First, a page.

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Polar Bear Picnic

The Wilder, the Better

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Zoos as Arks

Return to the Wild

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TEACHING GUIDES


The New Zoos: Zoos as Arks


With about 1,000 giant pandas left in the wild, this roly-poly animal is on the verge of extinction. An effective captive breeding program is critical to the animal's survival. But captive breeding of pandas has had limited success, because their mating habits are poorly understood. Scientists working to learn more about panda biology and behavior hope to gain insights that will help the species survive in the wild.

Curriculum Links
Related Frontiers Shows and Activities
Activity: Population Paradox



CURRICULUM LINKS


BIOLOGY


EARTH
SCIENCE


habitat destruction
LIFE
SCIENCE


adaptations

MATH


graphing




RELATED FRONTIERS SHOWS AND ACTIVITIES



ACTIVITY 1: POPULATION PARADOX

The growth of one animal's population, such as humans, can have a profound impact on other animals. This is the case with the giant pandas, whose habitat is gradually being destroyed by human encroachment, leaving fewer than 1,000 animals in the wild.

As you plot the world population graph in this activity, consider the effects of human population growth. The survival of endangered species like the panda often depends on the success of programs like the one at the San Diego Zoo, seen in this episode.

OBJECTIVE

Plot a graph to illustrate the impact of human population on endangered species.

MATERIALS
  • graph paper
  • ruler
PROCEDURE
  1. On a sheet of graph paper, plot the horizontal (x) axis and vertical (y) axis for your graph. Each should be 10 cm long. Make a large mark every centimeter and a small mark every half centimeter on each axis.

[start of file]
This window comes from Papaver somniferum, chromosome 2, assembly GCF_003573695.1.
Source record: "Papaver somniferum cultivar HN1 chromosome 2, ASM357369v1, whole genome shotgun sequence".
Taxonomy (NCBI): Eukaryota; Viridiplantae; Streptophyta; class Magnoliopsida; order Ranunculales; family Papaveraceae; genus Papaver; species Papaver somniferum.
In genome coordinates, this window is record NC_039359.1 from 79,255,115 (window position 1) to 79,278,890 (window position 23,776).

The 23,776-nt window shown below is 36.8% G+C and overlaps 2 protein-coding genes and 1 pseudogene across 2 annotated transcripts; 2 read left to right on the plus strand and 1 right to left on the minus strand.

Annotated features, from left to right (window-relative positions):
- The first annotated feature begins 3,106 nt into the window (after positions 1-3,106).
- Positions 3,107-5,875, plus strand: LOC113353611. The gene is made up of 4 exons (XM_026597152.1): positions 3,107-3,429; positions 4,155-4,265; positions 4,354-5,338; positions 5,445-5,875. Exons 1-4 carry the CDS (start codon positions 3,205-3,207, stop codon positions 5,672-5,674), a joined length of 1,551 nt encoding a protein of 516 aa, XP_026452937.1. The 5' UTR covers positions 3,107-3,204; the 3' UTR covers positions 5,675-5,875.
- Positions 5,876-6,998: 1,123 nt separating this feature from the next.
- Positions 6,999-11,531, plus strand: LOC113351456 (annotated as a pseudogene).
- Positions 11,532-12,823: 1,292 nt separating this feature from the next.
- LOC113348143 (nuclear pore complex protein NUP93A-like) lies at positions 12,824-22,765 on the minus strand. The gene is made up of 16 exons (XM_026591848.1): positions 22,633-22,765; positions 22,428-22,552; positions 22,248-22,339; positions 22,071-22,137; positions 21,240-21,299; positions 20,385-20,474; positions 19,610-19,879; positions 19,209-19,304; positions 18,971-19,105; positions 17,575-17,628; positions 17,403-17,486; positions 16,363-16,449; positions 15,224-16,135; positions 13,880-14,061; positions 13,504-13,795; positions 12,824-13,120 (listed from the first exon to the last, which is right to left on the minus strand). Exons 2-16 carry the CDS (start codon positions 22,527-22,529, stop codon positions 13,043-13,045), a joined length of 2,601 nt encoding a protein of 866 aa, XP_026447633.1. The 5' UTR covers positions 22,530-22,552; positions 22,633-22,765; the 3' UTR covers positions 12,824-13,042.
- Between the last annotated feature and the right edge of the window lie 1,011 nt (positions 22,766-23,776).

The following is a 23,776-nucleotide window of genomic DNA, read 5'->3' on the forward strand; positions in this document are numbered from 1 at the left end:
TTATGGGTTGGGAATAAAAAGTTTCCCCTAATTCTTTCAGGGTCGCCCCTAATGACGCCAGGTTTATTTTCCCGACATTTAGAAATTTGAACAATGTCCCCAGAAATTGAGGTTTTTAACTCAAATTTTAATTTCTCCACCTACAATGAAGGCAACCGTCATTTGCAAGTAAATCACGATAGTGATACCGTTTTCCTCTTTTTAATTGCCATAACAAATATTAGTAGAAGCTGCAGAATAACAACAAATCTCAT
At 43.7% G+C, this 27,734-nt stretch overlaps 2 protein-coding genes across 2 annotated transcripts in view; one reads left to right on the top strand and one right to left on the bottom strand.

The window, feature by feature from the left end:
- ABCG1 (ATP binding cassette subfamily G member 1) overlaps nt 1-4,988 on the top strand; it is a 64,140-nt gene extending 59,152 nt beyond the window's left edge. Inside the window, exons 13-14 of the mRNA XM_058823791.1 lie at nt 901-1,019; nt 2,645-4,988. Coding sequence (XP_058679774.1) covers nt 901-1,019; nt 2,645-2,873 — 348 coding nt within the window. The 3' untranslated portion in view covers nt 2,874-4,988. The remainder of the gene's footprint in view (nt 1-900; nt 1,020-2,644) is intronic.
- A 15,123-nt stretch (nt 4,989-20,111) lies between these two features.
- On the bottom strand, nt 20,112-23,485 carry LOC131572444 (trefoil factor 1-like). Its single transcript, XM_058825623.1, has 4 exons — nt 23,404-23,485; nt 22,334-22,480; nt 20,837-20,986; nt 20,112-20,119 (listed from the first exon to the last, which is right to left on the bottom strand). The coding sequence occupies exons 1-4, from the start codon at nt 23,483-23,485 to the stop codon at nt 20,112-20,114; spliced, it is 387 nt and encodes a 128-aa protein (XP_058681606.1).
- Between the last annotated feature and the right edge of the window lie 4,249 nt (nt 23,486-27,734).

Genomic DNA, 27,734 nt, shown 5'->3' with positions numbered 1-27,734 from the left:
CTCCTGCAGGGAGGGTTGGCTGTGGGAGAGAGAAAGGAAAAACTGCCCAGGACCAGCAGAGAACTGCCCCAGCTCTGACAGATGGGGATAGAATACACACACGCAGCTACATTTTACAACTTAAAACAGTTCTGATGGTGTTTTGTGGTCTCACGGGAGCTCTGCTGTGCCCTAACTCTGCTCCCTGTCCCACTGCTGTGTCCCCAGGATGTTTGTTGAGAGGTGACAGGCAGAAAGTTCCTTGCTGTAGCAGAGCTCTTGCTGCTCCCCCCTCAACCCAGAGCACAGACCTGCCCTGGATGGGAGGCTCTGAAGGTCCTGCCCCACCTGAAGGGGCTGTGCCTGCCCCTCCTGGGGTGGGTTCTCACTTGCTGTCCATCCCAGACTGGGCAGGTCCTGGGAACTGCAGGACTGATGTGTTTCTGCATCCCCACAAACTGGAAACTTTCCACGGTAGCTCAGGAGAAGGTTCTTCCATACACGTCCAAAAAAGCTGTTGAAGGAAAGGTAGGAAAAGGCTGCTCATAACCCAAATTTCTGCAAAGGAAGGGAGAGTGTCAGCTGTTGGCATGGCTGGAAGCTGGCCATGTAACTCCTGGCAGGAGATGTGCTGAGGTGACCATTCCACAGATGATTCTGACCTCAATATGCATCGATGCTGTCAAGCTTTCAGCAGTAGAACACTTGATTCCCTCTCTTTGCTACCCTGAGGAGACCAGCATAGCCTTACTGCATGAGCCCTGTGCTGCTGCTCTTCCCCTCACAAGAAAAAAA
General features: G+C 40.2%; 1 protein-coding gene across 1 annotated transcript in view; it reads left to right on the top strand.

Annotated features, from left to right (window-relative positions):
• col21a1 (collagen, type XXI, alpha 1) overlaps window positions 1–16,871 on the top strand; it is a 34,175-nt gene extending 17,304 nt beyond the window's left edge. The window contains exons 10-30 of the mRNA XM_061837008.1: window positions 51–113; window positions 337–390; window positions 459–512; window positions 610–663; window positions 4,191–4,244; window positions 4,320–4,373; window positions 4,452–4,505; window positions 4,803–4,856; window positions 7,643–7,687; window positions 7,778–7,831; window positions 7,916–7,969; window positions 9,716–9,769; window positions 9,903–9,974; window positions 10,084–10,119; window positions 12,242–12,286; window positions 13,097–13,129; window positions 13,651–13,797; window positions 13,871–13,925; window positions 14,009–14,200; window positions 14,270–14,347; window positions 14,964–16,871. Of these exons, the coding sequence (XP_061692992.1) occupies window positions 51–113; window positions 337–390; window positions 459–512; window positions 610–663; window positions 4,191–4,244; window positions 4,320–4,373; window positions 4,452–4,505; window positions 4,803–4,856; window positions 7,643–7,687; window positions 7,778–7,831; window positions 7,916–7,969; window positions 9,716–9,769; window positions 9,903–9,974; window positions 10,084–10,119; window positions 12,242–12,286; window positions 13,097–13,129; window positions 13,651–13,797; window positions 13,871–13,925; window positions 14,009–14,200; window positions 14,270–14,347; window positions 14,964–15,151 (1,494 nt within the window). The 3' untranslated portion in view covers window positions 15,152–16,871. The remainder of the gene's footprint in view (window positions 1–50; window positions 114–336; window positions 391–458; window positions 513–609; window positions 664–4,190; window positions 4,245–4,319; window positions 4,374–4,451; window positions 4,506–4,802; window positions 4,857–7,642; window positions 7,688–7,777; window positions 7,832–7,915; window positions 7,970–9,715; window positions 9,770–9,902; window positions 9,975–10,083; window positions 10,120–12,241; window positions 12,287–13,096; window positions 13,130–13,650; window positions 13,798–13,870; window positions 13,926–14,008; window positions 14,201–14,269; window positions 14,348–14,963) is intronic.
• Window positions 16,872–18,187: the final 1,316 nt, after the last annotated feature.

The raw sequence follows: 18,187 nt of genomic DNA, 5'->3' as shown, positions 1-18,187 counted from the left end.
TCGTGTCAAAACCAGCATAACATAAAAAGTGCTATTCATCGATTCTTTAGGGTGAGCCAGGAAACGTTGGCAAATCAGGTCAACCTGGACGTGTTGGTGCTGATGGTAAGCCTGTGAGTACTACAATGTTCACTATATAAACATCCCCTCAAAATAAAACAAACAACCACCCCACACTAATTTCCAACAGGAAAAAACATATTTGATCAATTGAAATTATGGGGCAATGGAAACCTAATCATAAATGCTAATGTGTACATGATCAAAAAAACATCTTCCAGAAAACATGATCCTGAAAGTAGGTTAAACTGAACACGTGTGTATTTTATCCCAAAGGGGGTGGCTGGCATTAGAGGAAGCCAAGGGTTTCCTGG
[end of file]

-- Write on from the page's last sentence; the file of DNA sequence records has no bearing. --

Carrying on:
2. On the horizontal axis, each centimeter equals 100 years. Start at the year 1000 and label each centimeter that follows until you get to the year 2000.

  3. On the vertical axis, each centimeter equals an increase in population by 1 billion. Label this axis 1 through 10 billion.

  4. Use the data in the World Population Table and place an X at each point represented by a year and population number. Or, consult an almanac or the Population Reference Bureau for specific data about human population statistics.

  5. Connect the dots to see what kind of curve appears. Use the information to estimate the population for the year 2000 and beyond -- 2010, 2020.


QUESTIONS

  1. What shape is your graph? It should be a classic J-shape, indicative of a population with few limits to its growth. Most animal populations, other than humans, level off after a time. Their growth graph would look more like an S curve. What factors influence the growth of most populations?

  2. The panda has become the symbol for endangered species. What consequences of human population growth have brought the panda population to the brink of extinction and limit its growth now?

  3. At the rate the human population is growing, adding about a billion people every 10 to 12 years, what might happen to the panda and other endangered species?

  4. What do you think a panda population curve would look like?

  5. Data show that close to 99% of all species that have ever existed have become extinct. Why should we protect one species if this is the case?





 

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